“Fun with plastic bathroom tile” is the theme of today’s reader bathroom spotlight: Readers Lori and Ed — whose gobsmacking fun kitchen was featured a while back — at the same time designed this adjacent powder room to keep the happy, eclectic, colorful vibe going. Lori loves color — a gift from her grandmother, who designed rooms combining lilac and mint green, as one example, she told me when we talked via the phone recently. I am particularly excited to show this bathroom because Lori shows us how we can combine different colors of tiles in a bold way that I don’t think I’ve ever featured before.
Creating a fun design with plastic tile
In this case, the bathroom is designed using plastic tiles that Lori bought on ebay. I think you can still get vintage plastic tiles like this *relatively affordably* today on ebay — IF you take your time and can wait for the right deal(s).
To create her design, Lori laid the different tiles out on the floor to experiment and come up with her pleasing design. She also is a collector of vintage decorating catalogs, so she was able to ogle ideas there.
Part of what made this small-bathroom project possible, I think, is that plastic tiles may mostly come up for sale in small batches — they were leftovers. So here, Lori could combine a number of lots into one cohesive, colorful design. Another thing about plastic tiles: They came in various sizes — notice how Lori was able to make really good use of narrow liner tiles to “section” the different colors. She also has courses of 2×4-ers in green and pink. Overall: A very very pleasing, graphic design — it just “makes sense” — and as already demonstrated in your kitchen, you have a terrific gift in putting shapes and colors together beautifully, Lori!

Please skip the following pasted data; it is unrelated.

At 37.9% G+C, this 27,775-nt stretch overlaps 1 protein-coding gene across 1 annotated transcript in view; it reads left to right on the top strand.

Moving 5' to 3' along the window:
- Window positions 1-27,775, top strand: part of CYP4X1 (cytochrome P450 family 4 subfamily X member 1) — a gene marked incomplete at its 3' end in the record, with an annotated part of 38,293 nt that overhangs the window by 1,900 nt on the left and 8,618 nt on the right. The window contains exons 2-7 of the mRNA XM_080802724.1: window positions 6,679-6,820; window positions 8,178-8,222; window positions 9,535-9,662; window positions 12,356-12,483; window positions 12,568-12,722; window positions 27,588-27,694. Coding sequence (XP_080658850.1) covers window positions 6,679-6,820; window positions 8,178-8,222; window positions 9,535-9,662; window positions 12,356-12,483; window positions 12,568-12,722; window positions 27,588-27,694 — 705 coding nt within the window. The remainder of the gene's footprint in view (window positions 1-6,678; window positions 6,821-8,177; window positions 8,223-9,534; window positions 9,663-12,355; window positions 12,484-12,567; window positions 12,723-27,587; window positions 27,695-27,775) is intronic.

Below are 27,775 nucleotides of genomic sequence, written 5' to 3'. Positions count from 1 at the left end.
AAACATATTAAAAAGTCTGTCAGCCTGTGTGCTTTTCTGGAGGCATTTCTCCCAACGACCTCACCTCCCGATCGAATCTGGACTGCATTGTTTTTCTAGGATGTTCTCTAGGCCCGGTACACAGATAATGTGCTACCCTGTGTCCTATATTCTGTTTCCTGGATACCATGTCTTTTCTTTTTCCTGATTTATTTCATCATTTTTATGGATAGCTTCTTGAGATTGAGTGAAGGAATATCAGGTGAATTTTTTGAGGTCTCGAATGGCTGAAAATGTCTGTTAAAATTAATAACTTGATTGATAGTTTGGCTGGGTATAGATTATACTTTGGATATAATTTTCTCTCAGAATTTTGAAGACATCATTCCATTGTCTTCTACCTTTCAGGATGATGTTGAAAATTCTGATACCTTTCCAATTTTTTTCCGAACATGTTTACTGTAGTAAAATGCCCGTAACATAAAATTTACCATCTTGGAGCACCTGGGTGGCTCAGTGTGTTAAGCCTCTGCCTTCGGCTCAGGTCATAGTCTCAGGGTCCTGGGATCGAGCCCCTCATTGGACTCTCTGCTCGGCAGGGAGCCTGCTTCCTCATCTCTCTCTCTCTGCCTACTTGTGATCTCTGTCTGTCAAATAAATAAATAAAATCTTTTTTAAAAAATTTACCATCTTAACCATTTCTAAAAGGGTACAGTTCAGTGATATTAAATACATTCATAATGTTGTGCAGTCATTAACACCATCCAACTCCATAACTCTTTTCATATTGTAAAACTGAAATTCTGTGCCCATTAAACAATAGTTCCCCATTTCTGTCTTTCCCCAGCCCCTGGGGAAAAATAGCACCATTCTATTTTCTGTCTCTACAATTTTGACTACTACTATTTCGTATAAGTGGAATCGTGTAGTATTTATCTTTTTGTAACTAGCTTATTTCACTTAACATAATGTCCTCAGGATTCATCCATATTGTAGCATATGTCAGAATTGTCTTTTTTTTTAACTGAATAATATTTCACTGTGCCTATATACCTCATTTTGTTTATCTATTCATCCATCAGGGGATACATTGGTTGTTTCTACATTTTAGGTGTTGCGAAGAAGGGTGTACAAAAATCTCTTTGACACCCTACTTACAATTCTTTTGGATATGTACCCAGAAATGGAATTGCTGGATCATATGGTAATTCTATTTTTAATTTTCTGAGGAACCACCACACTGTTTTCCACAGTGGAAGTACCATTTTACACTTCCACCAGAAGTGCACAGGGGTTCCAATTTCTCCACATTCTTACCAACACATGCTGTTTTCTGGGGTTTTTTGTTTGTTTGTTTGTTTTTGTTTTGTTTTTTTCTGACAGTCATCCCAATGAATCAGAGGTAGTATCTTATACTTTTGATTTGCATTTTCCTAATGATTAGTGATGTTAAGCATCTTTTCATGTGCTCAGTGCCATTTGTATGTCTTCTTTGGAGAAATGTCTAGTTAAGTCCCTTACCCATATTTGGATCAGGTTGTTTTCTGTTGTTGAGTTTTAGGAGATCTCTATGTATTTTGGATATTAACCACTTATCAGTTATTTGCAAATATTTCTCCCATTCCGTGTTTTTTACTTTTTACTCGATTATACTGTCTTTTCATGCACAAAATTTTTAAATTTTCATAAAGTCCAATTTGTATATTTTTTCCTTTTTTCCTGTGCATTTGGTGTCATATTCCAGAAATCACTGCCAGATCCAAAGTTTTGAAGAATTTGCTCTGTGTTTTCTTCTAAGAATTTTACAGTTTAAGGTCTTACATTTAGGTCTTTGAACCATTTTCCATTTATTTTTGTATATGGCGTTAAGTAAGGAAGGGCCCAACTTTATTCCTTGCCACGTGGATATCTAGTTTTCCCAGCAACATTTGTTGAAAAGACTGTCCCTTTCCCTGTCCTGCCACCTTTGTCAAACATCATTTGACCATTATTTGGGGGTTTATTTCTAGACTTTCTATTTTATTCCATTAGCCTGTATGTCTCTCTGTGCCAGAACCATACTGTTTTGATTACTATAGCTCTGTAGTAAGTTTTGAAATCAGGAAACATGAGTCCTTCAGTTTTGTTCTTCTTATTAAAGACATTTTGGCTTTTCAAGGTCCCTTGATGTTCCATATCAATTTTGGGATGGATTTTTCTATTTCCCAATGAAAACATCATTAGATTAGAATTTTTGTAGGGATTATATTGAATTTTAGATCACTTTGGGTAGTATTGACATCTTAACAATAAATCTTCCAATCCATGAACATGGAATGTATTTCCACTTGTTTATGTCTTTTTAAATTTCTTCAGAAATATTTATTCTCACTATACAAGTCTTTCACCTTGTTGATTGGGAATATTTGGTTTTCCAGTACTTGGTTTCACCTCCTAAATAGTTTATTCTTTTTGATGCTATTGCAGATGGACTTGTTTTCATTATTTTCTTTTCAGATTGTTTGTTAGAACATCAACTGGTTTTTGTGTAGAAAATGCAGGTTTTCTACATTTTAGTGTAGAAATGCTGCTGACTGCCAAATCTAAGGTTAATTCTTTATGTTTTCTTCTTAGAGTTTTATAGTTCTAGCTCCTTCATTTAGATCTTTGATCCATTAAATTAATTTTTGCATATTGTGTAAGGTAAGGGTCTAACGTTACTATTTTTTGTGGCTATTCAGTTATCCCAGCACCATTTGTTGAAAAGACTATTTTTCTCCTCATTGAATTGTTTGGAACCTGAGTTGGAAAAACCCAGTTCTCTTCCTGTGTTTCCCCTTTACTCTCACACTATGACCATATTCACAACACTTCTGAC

Lori’s bathroom also includes a 1957 bathroom vanity found on ebay. It’s faced with light pink laminate with glitter and marbling — what a beauty!
When I first saw this bathroom, I was confused about whether the tiles were plastic or ceramic because as seen in the photo above, there are grout lines. Lori explained that the plastic tile in her kitchen was installed the ‘traditional’ way — just butting one plastic tile up against the other (the edges of the tiles curved downward to enable this type of install.) For the bathroom, she wanted to do something different, so decided to make the tiles look like they were grouted. To get this effect, her husband (I think she told me that Ed installed the plastic tiles), left a wee bit of space between each tile, then smoothed the mastic that burped up in between each tile to create the ‘grout’ line.
Among the subcontractors Lori and Ed worked with, one had worked with plastic tiles in decades past and was able to recommend an appropriate adhesive available today. Readers, on questions like this, I recommend you consult with pros — perhaps the professionals in longtime local tile stores can advise. Another idea — how about trying a company like Mapei, which seems to make a variety of mastics, to see if they can make a recommendation.
Lori loved how the cabinet pulls on the vanity drawers were angled on the vanity. Agreed!
Here’s a closer look at the sparkle laminate. Remember, if you want sparkle laminate today, you can now get it at Make It Midcentury.
The floors are a Congoleum VCT in a (now-discontinued) color Bubble Gum pink. Note, there ARE colorful VCT floor tile options still out there, see my roundup story for where to search. And the additional details in this bathroom: That’s a vintage pink toilet peeking out, and who doesn’t love some vintage chalkware fish and a little vintage hamper — just a few, carefully edited decorative accessories to complement the busy, designed-to-steal-the-show tile.
Lori says she uses this bathroom to put her makeup on — yes, the pink bathroom “retro botox” effect — all that pink takes 10 years off, at least — at it again!
I designed the pattern that we used to resemble an original fifties style bathroom wall.
And I think she accomplished this fabulously! Thank you, Lori and Ed, for sharing yet another story with us! Such a happy space — you are among my top design role models of all time! xoxo pam